Tools & Resources for Phonetics

When doing phonetics these days, it is really advisable to make use of the computer for analysis and transcription.This page is meant to give you a brief – and certainly not very comprehensive – overview of what is publicly* available in terms of audio tools, phonetic fonts and sites that may provide materials for listening to or even as downloads. Provided that I can find some more time in the future, I will periodically try to update this page and add further information or pointers to other useful resources.

Pronouncing Dictionaries

When checking on the correct pronunciation/transcription of a word, it’s best to avoid standard dictionaries because they tend to be more inconsistent and some of them, especially some less reputable online-dictionaries, don’t even bother to use correct phonetic symbols at all. It’s therefore best to us a dedicated pronouncing dictionary for this purpose. The two recommended dictionaries we have here in the library are:

Transcription Editors

In order to simplify the transcription for your work in the classroom, I have written a simple web-based transcription editor, which is now available as a single web page without frames. You can either use it online here or download the page from there and save it for offline use on your own computer.

For converting the text passages for your assignments from graphemes to phonemes, and subsequent editing thereof, please download the setup program for my Grapheme to Phoneme Transcriber & Editor and run it on your (Windows) computer. This setup program (that you’ll have to extract from the archive first) will install the program for you and also create a shortcut on your desktop. The program also shows some basic instructions for usage each time you start it. I hope, I have now found and fixed all the bugs ;-), but if you discover any that really need fixing, please let me know about this as soon as possible. For submitting your assignments, simply create a text file of your transcriptions in the editor and send this file to me as an attachment.


In terms of audio tools, we can essentially distinguish between two different types, general purpose audio tools and tools specifically designed for phonetic purposes.


When analysing/transcribing a digital/-ised recording, one should minimally make use of a decent audio tool (waveform editor) that provides a facility for selecting part of the recording in order to play it back repeatedly. This makes it much easier to arrive at a proper transcription than listening to longer stretches of speech over and over again. A good general purpose audio tool of this kind is the freeware sound editor Audacity. It allows you to record sound files through a sound card and also edit/manipulate these in various ways, as well as providing facilities for export to different formats, such as .wav, MP3 or Ogg/Vorbis.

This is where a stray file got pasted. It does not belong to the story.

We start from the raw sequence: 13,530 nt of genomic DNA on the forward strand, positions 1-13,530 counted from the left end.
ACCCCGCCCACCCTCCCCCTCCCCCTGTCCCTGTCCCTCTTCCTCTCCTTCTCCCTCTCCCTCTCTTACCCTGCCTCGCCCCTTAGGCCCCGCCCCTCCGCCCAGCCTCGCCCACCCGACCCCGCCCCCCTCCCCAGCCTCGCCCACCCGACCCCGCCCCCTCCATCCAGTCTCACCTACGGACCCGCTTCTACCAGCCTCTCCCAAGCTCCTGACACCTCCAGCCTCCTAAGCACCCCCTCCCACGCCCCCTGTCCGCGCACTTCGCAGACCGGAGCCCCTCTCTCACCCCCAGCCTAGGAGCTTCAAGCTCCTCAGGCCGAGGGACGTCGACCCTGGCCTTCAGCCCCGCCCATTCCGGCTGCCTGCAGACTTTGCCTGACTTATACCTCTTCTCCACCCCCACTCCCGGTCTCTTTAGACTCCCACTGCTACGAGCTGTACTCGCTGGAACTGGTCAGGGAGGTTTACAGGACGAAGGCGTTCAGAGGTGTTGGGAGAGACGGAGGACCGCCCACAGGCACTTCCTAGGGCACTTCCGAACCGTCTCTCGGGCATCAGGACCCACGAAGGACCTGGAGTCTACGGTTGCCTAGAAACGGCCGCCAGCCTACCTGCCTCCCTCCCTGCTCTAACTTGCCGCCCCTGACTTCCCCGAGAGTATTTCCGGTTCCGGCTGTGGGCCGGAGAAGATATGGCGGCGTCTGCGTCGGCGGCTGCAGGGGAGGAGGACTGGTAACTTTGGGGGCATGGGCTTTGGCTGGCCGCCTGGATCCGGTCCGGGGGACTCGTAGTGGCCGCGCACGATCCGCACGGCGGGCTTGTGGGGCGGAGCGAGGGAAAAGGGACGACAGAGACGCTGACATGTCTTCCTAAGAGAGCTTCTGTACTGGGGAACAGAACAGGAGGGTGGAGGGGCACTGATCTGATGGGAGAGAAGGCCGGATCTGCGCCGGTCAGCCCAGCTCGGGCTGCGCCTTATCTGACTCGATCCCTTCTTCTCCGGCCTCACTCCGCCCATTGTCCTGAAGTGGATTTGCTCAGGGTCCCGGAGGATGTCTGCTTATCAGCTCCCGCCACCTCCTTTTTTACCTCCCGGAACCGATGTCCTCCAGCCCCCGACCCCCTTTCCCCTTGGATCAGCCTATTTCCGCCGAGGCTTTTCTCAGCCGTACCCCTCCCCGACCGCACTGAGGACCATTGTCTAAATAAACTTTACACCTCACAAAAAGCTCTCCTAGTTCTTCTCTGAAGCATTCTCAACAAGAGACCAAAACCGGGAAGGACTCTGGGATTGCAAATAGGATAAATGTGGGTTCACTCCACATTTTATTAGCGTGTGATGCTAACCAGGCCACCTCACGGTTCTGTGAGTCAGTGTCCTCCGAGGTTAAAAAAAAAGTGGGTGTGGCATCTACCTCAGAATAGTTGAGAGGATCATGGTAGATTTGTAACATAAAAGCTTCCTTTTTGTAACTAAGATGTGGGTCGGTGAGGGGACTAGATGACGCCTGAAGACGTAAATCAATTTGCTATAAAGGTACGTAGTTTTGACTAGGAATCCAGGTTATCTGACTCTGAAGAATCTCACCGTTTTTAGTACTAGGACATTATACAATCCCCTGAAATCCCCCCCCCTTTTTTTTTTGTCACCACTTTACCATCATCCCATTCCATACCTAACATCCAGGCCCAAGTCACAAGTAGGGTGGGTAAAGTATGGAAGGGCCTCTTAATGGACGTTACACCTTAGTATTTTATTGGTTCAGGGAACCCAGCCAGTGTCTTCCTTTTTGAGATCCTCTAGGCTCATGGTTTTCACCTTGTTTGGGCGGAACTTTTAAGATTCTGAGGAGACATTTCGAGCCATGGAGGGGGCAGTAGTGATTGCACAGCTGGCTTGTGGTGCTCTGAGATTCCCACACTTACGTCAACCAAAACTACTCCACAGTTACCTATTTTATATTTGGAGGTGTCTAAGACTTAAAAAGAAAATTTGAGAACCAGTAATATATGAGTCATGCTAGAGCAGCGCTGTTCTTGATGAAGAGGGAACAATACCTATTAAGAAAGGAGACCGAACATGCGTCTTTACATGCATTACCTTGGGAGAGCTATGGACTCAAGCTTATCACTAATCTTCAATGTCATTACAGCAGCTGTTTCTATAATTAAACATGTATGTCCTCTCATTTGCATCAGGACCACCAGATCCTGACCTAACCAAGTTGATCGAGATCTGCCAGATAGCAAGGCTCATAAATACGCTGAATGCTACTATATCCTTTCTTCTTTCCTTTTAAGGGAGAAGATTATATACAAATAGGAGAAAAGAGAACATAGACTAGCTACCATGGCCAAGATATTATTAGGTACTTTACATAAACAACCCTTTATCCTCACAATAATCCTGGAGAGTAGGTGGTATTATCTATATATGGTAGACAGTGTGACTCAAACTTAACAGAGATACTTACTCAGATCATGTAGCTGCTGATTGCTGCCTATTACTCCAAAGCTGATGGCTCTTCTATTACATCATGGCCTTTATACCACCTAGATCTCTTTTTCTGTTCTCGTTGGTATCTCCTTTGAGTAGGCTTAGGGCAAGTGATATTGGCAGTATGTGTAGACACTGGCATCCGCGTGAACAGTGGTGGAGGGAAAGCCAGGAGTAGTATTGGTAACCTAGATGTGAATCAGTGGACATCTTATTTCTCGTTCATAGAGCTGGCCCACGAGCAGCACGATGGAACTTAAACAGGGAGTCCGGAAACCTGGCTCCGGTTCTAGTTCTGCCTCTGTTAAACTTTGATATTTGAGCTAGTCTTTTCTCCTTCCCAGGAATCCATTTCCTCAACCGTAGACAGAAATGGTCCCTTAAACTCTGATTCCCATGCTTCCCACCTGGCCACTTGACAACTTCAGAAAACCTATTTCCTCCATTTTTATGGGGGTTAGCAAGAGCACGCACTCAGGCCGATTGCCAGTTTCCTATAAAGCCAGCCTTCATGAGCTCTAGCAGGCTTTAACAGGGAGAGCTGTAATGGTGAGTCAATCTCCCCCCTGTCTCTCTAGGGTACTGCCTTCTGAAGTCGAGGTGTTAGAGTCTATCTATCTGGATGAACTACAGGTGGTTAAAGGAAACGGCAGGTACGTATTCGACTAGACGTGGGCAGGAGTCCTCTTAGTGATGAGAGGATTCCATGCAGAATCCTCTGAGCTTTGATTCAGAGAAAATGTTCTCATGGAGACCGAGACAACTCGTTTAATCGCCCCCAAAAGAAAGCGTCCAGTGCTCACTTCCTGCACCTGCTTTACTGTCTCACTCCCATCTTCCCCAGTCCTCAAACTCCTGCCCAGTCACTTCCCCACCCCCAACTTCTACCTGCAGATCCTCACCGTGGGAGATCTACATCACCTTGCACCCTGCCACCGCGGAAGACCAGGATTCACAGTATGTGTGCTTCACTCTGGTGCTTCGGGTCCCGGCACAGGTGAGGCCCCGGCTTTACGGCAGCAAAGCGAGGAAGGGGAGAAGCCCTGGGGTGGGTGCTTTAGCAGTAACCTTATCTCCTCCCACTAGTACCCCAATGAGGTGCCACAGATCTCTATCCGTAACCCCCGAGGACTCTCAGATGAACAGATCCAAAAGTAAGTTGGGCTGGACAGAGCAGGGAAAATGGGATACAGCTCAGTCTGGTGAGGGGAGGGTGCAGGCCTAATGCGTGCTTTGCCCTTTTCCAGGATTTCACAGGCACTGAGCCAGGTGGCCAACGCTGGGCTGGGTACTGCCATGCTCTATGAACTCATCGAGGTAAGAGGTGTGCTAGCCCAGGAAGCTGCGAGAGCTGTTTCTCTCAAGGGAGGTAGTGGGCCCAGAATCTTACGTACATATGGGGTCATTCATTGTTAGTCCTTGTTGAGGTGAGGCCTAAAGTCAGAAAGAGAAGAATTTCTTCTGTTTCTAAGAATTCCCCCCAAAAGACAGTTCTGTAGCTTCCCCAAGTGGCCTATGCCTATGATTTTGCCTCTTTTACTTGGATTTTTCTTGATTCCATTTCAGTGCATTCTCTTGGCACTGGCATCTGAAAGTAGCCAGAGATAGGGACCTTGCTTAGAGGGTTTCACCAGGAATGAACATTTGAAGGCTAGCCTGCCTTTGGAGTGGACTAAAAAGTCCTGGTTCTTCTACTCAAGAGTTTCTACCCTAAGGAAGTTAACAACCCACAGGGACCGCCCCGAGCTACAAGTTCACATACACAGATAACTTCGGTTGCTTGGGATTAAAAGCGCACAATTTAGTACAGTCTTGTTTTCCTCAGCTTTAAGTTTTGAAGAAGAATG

Although there are some non-Unicode True-Type fonts available for Windows from the Summer Institute of Linguistics (SIL) – which at least some Linux versions allow you to install as well –, I would recommend you install a Unicode font, such as Arial Unicode MS. This is the font that I have been using on my pages. A fairly comprehensive list of suitable Unicode fonts can be found on John Wells’ Unicode info page. The older, non-Unicode, fonts sometimes come packaged with specific tools, like the SIL Speech tools introduced above. They may be easier to handle in a wordprocessor, but are not as useful for the web because some browsers may not render them correctly for all web page elements, especially not text areas, even if one is using an appropriate style sheet.


Unless you have the option to make your own recordings of native or non-native speakers of English, it is easiest to do a web search for some appropriate sound materials. Some suitable key words/phrases are “sound archives”, “dialect archives” or “dialect recordings” or some permutations thereof. If this does not yield enough appropriate results, you can try using “accent” instead of “dialect” and probably also add the keyword “spoken” to you list of search terms.

Below, you’ll find a brief list of some suitable links, the first two being mainly for British accents, whereas the latter provide international accent material.

If you choose to make your own recordings, please bear in mind that you need to have recording equipment/facilities of suitable quality in order to make recordings that are good enough to conduct a phonetic analysis on them. If in doubt, come and consult me.


It’s usually best to try and download either .wav, .mp3 or .ogg files because a variety of basic audio editing programs and even some phonetics tools support them. Some sites, however, only offer streaming formats, such as .ram, in which case you can download the link to the file and use a converter, such as Switch, which will allow you to ‘convert’ the link.